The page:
You’ve likely heard of feng shui: the ancient Chinese system used to create harmony between individuals and their environment allowing chi (energy) to flow. You may have even had requests for homes that meet certain feng shui standards.
If you represent the seller in a transaction, you can use feng shui to assist you in the sale of the home. If you represent the buyer in a transaction, you can observe a potential home to see if it has the potential to support a feng shui lifestyle. And, even if you aren’t concerned with the principles of feng shui for a specific buyer or seller, you can still apply these principles to make a home more inviting.
Have no idea what it all means? Don’t worry! Here’s a quick reference guide on feng shui that you can share with your sellers to boost home sales.
Your front door is where chi flows into the home. It needs to be tidy and inviting. Ensure no objects block the path through the door and never leave more than one pair of shoes in the entryway. Ensure the front door is in good repair and cleaned frequently. Sweep and clean the front entryway regularly clearing it of any cobwebs. Your entryway is your guest’s first impression of your home. Make sure it’s a good one!
Clear Out The Clutter
Clutter causes a disruption in the flow of chi. It’s not great for selling homes either. Feng shui furniture placement focuses on the flow of a room. You shouldn’t have anything out that a potential buyer may run into. You want them to be able to move freely from one room to another. If you are trying a new layout, remove any pieces you find yourself avoiding to open up the flow of chi. Additionally, by removing clutter a seller can spend more time focusing on the items they really enjoy. As an agent, this makes the home more presentable and provides the buyer with open spaces to imagine themselves living in the home.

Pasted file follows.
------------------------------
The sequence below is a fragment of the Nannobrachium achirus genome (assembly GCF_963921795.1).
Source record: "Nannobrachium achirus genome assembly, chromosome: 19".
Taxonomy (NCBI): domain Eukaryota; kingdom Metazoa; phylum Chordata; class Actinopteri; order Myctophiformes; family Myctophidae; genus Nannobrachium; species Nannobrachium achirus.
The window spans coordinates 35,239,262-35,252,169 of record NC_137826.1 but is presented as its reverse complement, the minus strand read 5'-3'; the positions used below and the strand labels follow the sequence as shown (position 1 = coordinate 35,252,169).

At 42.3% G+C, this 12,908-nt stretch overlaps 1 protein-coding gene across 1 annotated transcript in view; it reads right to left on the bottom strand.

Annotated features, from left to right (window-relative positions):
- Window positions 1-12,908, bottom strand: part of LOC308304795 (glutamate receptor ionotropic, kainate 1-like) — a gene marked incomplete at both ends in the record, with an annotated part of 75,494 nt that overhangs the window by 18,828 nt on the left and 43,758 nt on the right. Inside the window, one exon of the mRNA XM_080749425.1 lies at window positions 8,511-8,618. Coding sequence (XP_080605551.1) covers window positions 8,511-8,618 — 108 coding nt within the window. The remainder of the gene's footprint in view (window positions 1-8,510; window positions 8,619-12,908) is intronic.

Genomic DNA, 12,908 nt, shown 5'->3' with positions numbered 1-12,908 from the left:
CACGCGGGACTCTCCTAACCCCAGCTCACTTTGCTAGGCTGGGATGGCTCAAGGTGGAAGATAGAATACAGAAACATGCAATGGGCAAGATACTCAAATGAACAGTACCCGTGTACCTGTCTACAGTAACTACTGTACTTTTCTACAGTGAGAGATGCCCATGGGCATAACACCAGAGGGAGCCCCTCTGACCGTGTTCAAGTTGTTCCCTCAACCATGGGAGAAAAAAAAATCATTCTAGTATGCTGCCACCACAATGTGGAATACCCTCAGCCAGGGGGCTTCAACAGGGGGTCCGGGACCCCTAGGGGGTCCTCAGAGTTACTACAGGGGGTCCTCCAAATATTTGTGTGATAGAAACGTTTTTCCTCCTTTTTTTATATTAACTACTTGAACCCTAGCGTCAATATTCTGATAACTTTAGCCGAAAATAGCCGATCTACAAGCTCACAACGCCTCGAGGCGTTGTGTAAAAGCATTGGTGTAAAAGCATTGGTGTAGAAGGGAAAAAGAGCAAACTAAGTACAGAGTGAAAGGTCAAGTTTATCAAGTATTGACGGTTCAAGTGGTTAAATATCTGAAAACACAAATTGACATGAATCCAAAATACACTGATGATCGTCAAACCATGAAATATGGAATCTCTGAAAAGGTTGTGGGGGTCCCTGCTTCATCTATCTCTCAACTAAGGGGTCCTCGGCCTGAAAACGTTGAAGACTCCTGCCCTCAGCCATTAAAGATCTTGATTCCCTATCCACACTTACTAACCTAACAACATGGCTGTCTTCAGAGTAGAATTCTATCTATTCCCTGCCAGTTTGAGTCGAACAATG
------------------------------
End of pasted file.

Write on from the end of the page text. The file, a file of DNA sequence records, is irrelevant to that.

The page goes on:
You want to keep this area clear of distractions as the natural beauty of food should be the focal point. Use a round or oval table for dining. If your dining table has corners, cover it with a clean table cloth to soften the edges. Comfortable chairs should be inviting and all of similar shape and size.
Face furniture in a manner that welcomes conversation, turning the guest into the focal point. Don’t place furniture so that when sitting your back is to the entryway, this gives a closed off appearance and is unwelcoming. Hide electronics when not in use by storing them in a built in cabinet. Or get creative and use other methods to hide the TV in order to move interest away from the TV and to the guest. In addition, make sure chi flows by allowing for ease of movement from one area to the next.
Don’t leave a toilet seat up! In feng shui, water represents money. If you leave the seat up money can escape from your home. As an agent, whether you believe the feng shui principal or not, you have likely noticed that homes show better when the toilet seats are down. Mirrors can also represent water and give the feel of a larger room. Consider hanging one or more mirrors in a small bathroom to make the space appear larger.
Consider artwork carefully, choose pieces that promote serenity and a relaxing atmosphere. Nature scenes are a safe bet for artwork, so long as it’s not a raging river or other, more active nature scenes. You can also place live plants in the corners of the bedroom or any room of the house, as plants are believed to facilitate harmony. Also consider opening windows, even if it’s just for a few minutes each day. The fresh air and sunshine keeps chi from becoming stagnant and a breeze can help unwanted smells escape.
If you have a buyer who is very concerned with the feng shui of a home, ask for a list of specific features that would be pleasing. You can also find example charts online, outlining areas of the home and the area of life it represents. Then consider if the home’s layout would provide a method to represent each sector of life.
Photo courtesy Denise Cross Photography